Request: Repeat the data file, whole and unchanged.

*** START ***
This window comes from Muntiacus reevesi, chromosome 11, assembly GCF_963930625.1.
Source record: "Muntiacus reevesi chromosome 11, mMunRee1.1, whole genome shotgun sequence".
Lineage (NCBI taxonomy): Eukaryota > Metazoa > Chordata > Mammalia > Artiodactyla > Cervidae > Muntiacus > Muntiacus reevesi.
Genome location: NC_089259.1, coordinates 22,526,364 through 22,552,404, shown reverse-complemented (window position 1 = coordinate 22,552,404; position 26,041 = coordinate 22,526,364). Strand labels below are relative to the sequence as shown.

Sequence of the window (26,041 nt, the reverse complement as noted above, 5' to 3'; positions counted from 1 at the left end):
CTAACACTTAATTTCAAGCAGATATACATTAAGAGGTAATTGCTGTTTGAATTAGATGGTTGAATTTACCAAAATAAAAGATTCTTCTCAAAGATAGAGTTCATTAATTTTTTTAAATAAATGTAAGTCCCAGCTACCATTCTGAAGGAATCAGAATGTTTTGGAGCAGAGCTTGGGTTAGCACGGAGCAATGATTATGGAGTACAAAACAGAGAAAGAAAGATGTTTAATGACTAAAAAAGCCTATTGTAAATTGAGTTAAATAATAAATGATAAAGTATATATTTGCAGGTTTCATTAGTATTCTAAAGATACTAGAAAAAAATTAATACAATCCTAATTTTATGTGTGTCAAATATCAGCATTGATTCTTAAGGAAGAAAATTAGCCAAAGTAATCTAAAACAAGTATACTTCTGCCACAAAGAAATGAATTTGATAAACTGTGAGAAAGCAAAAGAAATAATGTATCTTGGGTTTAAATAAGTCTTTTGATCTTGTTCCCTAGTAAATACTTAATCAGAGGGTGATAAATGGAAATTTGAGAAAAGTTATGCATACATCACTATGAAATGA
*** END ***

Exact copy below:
This window comes from Muntiacus reevesi, chromosome 11, assembly GCF_963930625.1.
Source record: "Muntiacus reevesi chromosome 11, mMunRee1.1, whole genome shotgun sequence".
Lineage (NCBI taxonomy): Eukaryota > Metazoa > Chordata > Mammalia > Artiodactyla > Cervidae > Muntiacus > Muntiacus reevesi.
Genome location: NC_089259.1, coordinates 22,526,364 through 22,552,404, shown reverse-complemented (window position 1 = coordinate 22,552,404; position 26,041 = coordinate 22,526,364). Strand labels below are relative to the sequence as shown.

Sequence of the window (26,041 nt, the reverse complement as noted above, 5' to 3'; positions counted from 1 at the left end):
CTAACACTTAATTTCAAGCAGATATACATTAAGAGGTAATTGCTGTTTGAATTAGATGGTTGAATTTACCAAAATAAAAGATTCTTCTCAAAGATAGAGTTCATTAATTTTTTTAAATAAATGTAAGTCCCAGCTACCATTCTGAAGGAATCAGAATGTTTTGGAGCAGAGCTTGGGTTAGCACGGAGCAATGATTATGGAGTACAAAACAGAGAAAGAAAGATGTTTAATGACTAAAAAAGCCTATTGTAAATTGAGTTAAATAATAAATGATAAAGTATATATTTGCAGGTTTCATTAGTATTCTAAAGATACTAGAAAAAAATTAATACAATCCTAATTTTATGTGTGTCAAATATCAGCATTGATTCTTAAGGAAGAAAATTAGCCAAAGTAATCTAAAACAAGTATACTTCTGCCACAAAGAAATGAATTTGATAAACTGTGAGAAAGCAAAAGAAATAATGTATCTTGGGTTTAAATAAGTCTTTTGATCTTGTTCCCTAGTAAATACTTAATCAGAGGGTGATAAATGGAAATTTGAGAAAAGTTATGCATACATCACTATGAAATGA